Irma Rombauer has helped millions of people tame the cooking “beast” with her cookbook, The Joy of Cooking. Before Julia Child, Rombauer produced a useable cookbook for the 1930’s housewife. It was affordable, well-organized and included step-by-step recipes designed to save time in the kitchen.
Irma (von Starkloff) Rombauer was born to a prominent German family in St. Louis in 1877. She attended private schools and a Swiss boarding school in her teen years. She married at 22 and didn’t attend college. Instead, she became active in social clubs around St. Louis, actively seeking knowledge in study groups and civic projects. She eventually became president of The Wednesday Club.
Irma was in her 50’s when her husband killed himself and left her a widow. She had two grown kids and a cookbook manuscript that no publisher would touch. She and Marion (her daughter) moved into an apartment at 5712 Cabanne Avenue in St. Louis after her husband’s death. Marion illustrated the cover for the book, a simple drawing of St. Martha, the patron saint of cooking who weilded a mop to fight off the dragon Tarasque. Not able to get any publisher interested, Irma paid to have 3,ooo copies printed in 1931 and sold them for $3.00 each. Soon she found a publisher for her book, Bobbs-Merrill, and they would together produce the most successful cookbook in American History.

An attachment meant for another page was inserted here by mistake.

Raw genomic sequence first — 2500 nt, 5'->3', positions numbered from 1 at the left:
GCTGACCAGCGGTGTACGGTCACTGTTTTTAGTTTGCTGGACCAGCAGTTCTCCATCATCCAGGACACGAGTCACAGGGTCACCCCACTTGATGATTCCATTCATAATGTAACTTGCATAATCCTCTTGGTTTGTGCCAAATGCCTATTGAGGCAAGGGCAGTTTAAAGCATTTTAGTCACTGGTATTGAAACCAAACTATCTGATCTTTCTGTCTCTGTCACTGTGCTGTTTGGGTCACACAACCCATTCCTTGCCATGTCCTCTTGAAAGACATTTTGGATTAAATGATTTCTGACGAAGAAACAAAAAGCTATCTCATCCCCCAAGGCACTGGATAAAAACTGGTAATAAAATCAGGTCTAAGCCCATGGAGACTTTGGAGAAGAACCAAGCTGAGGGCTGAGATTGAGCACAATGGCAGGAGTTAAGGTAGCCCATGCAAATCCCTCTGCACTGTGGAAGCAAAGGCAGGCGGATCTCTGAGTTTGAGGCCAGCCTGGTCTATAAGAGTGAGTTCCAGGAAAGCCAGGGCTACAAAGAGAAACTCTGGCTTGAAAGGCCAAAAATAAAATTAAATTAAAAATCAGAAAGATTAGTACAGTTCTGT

The Joy of Cooking saw such success because it made cooking easier for women in the 1930s. Kitchens were getting smaller with technological advances and women were more involved in activities outside of the home. Irma included her own recipes as well as those from women in her social clubs, church and family. She wrote the recipies clearly, introducing ingredients as they were needed. Included in the recipies were convenience foods like canned soup and Jell-O.
Irma and Marion worked together to update the book until Irma’s death in 1962 (buried in Bellefontaine Cemetery, Lot 5652, Block 270). After that, Marion and her son took on the task. Home cooks for generations have been able to reference the book for information that made their lives easier. Irma recognized that not all women want to live in the kitchen, and produced a cookbook to help women get out of the kitchen and on to other interests.
Irma’s spot on the St. Louis Walk of Fame
Irma was featured in the 2009 movie Julie and Julia